Many condominium corporations enter into bulk contracts for telecommunication, and other services. Under these agreements, the condo corporation will purchase a service in bulk (for all owners and the common elements) from a supplier and will then add the cost to each owner’s common expenses (in accordance with each owner’s proportionate share).
Using television services as an example, if the corporation enters into a bulk agreement, each unit owner will pay more in common expenses each month for the bulk service; however, he or she will not need to arrange for his or her own television service, and could save money as the expense may be lower than if the unit owner acquired the services independently, due to economies of scale.
What authorizes the condo to enter into these bulk agreements? Is notice of the change required? A recent court decision reviewed these issues.
In Zordel v. MTCC No. 949, the court reviewed the authority on which a condo corporation may rely in entering into a bulk services contract with a telecommunications provider. The court also reviewed the applicable notice requirements imposed on the condo corporation in relation to such a contract.
Metro-Toronto Condominium Corporation No. 949 (MTCC 949) was constructed in the 1990s and has, since the beginning, contracted for television services through a bulk services agreement. The charges for these services were passed on to the unit owners as a common expense and each owner paid his or her proportionate share.
In June 2016, MTCC 949 entered into a new bulk services agreement that expanded the scope of the services to be provided to occupants to include both television and internet. Since the cost of the television and internet services was considered a common expense, unit owners were not able to opt out of paying their proportionate share of these expenses.
The applicant owners in this matter argued that MTCC 949 did not have the jurisdiction to enter into the bulk services agreement and pass the charges on to the owners through the common expenses without giving the unit owners the option of opting out. The applicants also argued that MTCC 949 was required to provide notice to the unit owners and/or involve owners in the decision, prior to entering into the 2016 agreement, because it constituted a change in services.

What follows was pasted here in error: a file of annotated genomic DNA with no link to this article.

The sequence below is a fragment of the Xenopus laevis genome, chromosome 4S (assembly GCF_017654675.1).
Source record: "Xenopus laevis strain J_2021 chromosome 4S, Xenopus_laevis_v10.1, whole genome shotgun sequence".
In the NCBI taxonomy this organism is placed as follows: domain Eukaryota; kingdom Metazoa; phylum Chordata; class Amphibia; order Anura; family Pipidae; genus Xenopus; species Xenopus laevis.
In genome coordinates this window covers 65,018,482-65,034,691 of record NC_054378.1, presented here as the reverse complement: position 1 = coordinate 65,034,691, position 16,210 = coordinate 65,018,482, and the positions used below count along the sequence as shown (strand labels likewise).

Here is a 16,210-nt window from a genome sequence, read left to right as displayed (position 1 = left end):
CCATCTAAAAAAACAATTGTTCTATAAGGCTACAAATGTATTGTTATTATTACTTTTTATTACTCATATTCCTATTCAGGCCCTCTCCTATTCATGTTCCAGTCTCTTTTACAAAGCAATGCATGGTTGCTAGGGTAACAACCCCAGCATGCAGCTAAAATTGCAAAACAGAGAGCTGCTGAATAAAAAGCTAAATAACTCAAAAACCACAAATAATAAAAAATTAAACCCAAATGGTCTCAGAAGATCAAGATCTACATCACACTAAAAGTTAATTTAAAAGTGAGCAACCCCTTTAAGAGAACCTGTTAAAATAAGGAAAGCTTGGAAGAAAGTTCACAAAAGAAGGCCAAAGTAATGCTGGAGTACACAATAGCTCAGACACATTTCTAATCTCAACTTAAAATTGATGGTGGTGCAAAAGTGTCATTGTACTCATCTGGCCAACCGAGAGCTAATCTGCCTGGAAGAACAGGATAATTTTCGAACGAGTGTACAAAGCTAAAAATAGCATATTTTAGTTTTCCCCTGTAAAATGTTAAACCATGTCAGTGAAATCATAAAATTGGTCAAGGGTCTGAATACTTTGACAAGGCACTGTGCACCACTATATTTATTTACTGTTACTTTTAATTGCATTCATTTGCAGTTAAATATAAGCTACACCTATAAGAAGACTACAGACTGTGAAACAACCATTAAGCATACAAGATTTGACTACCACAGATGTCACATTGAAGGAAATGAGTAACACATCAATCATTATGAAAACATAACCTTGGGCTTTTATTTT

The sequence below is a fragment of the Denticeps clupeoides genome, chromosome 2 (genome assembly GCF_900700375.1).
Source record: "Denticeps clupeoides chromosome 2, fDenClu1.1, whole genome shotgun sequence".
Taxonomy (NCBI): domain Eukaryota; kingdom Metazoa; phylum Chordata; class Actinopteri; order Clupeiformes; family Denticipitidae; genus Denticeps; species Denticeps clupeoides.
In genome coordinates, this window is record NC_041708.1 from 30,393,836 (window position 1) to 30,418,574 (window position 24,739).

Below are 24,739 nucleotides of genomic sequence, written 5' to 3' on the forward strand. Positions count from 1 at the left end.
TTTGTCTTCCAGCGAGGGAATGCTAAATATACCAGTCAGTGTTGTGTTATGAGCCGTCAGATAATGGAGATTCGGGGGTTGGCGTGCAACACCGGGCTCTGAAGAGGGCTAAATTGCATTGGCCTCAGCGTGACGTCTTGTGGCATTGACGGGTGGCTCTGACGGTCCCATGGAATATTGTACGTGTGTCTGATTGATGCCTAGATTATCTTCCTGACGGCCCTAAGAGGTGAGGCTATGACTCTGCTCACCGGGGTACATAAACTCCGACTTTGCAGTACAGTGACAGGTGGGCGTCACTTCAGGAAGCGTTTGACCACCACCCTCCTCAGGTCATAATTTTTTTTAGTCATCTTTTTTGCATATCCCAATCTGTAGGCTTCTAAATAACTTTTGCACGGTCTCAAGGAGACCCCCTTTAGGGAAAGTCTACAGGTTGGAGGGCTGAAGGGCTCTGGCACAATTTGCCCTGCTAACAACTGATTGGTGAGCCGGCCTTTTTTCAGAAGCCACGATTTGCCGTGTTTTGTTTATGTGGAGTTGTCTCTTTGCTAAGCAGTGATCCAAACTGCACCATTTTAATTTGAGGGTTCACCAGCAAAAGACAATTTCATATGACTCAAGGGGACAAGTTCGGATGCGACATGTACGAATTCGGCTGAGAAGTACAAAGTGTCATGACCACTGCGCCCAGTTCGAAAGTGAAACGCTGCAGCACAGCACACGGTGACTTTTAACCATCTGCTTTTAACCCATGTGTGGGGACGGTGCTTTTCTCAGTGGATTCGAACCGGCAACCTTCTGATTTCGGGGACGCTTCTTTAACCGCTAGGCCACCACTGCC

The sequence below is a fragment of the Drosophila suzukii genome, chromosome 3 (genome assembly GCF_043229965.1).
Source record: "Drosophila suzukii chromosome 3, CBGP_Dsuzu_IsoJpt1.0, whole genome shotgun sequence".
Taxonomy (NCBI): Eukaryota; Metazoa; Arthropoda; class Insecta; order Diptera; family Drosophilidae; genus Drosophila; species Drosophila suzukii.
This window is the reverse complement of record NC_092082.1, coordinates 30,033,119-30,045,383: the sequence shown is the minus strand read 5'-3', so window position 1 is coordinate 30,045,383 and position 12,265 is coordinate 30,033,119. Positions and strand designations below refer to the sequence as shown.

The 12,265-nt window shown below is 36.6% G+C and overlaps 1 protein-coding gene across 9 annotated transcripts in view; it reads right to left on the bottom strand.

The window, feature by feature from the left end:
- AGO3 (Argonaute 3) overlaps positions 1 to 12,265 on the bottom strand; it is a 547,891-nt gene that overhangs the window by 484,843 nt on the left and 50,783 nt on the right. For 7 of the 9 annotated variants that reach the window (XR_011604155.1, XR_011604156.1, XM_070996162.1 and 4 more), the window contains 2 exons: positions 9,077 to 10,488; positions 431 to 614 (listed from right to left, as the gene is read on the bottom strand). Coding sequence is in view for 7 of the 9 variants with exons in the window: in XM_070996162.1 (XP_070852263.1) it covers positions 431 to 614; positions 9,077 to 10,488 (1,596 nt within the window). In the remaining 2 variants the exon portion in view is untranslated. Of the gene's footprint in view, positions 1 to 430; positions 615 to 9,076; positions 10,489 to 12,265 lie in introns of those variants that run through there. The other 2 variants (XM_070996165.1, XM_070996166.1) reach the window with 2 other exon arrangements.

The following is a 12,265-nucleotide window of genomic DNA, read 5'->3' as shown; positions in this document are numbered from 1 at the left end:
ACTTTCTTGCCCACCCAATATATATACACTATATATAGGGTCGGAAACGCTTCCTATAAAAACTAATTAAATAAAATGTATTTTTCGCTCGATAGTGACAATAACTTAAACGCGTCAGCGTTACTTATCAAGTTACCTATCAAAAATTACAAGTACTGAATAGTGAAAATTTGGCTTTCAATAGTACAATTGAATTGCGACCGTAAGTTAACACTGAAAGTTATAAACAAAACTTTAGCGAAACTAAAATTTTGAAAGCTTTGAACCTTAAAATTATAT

If certain conditions are met, condo corporations can enter into bulk purchase agreements
The basis of a corporation’s ability to enter into bulk purchase agreements originates from the 1998 version of the Condominium Act. Under section 2 of the act, “common expenses” are defined as expenses related to the performance of the responsibilities of a corporation and expenses that are specified as common expenses in either the act or in the declaration. If a condo corporation’s declaration confirms that the costs of a particular service constitute a common expense, the corporation can enter into a bulk agreement for that service.
In Zordel, Schedule “E” of MTCC 949’s declaration contained a list of specific expenditures to be included as common expenses. One of the listed expenditures was cable television. The applicants argued that the reference to cable television was to authorize the corporation to provide the service on the common elements, not within the individual units.
The court found that the reference to cable television in Schedule “E” meant “the provision of cable television services to units.” The basis of this finding was that cable television was included in the same list as water and electricity services. The court found that if cable television was not intended to be provided to each individual unit, and was instead only intended to be provided on the common elements, this intention would have been expressly stated in the declaration.